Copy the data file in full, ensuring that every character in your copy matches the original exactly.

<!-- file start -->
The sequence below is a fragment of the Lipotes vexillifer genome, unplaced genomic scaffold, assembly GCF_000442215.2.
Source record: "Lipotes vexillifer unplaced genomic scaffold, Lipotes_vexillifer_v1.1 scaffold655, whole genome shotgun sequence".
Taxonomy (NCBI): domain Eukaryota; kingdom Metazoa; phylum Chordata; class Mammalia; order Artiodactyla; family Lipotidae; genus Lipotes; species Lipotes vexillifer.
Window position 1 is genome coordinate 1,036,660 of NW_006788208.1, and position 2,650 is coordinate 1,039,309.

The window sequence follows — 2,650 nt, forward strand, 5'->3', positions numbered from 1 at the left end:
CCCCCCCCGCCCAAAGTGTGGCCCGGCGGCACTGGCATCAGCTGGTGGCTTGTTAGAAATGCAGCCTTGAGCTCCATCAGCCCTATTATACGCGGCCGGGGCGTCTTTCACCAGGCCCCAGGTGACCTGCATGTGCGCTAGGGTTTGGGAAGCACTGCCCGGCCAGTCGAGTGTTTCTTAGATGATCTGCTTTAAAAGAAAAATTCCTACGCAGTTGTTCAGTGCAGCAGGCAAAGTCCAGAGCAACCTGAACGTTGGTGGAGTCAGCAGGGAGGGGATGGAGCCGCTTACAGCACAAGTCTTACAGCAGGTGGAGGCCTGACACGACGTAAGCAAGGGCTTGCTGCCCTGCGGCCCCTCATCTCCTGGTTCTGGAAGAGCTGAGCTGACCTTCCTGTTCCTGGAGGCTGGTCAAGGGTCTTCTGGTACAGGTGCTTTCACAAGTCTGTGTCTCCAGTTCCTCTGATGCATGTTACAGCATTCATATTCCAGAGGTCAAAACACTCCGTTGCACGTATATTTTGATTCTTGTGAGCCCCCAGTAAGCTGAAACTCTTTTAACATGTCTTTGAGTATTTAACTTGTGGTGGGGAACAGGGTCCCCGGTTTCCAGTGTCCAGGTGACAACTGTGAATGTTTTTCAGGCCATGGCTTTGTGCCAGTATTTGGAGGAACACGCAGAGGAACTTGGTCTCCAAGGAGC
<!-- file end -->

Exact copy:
The sequence below is a fragment of the Lipotes vexillifer genome, unplaced genomic scaffold, assembly GCF_000442215.2.
Source record: "Lipotes vexillifer unplaced genomic scaffold, Lipotes_vexillifer_v1.1 scaffold655, whole genome shotgun sequence".
Taxonomy (NCBI): domain Eukaryota; kingdom Metazoa; phylum Chordata; class Mammalia; order Artiodactyla; family Lipotidae; genus Lipotes; species Lipotes vexillifer.
Window position 1 is genome coordinate 1,036,660 of NW_006788208.1, and position 2,650 is coordinate 1,039,309.

The window sequence follows — 2,650 nt, forward strand, 5'->3', positions numbered from 1 at the left end:
CCCCCCCCGCCCAAAGTGTGGCCCGGCGGCACTGGCATCAGCTGGTGGCTTGTTAGAAATGCAGCCTTGAGCTCCATCAGCCCTATTATACGCGGCCGGGGCGTCTTTCACCAGGCCCCAGGTGACCTGCATGTGCGCTAGGGTTTGGGAAGCACTGCCCGGCCAGTCGAGTGTTTCTTAGATGATCTGCTTTAAAAGAAAAATTCCTACGCAGTTGTTCAGTGCAGCAGGCAAAGTCCAGAGCAACCTGAACGTTGGTGGAGTCAGCAGGGAGGGGATGGAGCCGCTTACAGCACAAGTCTTACAGCAGGTGGAGGCCTGACACGACGTAAGCAAGGGCTTGCTGCCCTGCGGCCCCTCATCTCCTGGTTCTGGAAGAGCTGAGCTGACCTTCCTGTTCCTGGAGGCTGGTCAAGGGTCTTCTGGTACAGGTGCTTTCACAAGTCTGTGTCTCCAGTTCCTCTGATGCATGTTACAGCATTCATATTCCAGAGGTCAAAACACTCCGTTGCACGTATATTTTGATTCTTGTGAGCCCCCAGTAAGCTGAAACTCTTTTAACATGTCTTTGAGTATTTAACTTGTGGTGGGGAACAGGGTCCCCGGTTTCCAGTGTCCAGGTGACAACTGTGAATGTTTTTCAGGCCATGGCTTTGTGCCAGTATTTGGAGGAACACGCAGAGGAACTTGGTCTCCAAGGAGC